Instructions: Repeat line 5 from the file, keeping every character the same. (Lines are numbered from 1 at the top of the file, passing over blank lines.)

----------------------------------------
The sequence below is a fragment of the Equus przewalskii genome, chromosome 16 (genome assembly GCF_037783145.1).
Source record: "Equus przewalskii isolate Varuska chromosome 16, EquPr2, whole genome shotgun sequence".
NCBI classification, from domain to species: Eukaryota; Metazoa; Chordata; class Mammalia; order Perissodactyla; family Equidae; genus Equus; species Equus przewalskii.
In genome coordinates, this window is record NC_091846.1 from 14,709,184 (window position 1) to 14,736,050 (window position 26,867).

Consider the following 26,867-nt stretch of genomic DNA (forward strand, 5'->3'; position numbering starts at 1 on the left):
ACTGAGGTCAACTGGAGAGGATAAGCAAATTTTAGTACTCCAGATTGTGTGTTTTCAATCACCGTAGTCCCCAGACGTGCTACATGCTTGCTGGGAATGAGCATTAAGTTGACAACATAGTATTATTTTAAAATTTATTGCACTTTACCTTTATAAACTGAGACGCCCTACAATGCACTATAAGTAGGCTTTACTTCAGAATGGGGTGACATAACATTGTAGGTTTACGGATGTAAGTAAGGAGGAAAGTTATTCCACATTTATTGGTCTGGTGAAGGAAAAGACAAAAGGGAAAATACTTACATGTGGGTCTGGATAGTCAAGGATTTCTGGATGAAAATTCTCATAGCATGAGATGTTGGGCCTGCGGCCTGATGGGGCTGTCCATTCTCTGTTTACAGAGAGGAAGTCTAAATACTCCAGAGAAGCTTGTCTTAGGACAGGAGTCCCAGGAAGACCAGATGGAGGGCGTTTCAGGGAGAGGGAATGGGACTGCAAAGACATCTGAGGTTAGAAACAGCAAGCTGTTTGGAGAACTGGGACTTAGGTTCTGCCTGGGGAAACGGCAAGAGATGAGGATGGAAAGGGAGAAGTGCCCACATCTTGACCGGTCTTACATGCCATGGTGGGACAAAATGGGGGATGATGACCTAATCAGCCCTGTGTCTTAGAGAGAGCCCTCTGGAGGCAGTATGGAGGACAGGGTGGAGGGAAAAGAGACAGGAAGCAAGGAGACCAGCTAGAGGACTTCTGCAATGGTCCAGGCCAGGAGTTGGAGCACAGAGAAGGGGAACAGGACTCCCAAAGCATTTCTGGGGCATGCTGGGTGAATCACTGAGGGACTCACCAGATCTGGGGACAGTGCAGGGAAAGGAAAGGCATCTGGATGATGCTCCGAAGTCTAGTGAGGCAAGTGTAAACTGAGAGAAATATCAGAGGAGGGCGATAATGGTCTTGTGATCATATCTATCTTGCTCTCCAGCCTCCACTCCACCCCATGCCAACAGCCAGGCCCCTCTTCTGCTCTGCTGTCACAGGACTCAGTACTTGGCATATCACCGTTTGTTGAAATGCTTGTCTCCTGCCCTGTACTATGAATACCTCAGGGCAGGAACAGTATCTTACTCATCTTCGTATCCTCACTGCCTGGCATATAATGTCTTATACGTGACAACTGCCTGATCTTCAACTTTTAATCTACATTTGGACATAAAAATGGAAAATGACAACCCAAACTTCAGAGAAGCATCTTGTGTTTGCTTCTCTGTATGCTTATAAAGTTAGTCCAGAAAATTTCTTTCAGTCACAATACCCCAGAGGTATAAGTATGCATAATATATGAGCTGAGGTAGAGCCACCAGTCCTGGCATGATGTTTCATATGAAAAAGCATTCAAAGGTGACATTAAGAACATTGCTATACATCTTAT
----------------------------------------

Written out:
Consider the following 26,867-nt stretch of genomic DNA (forward strand, 5'->3'; position numbering starts at 1 on the left):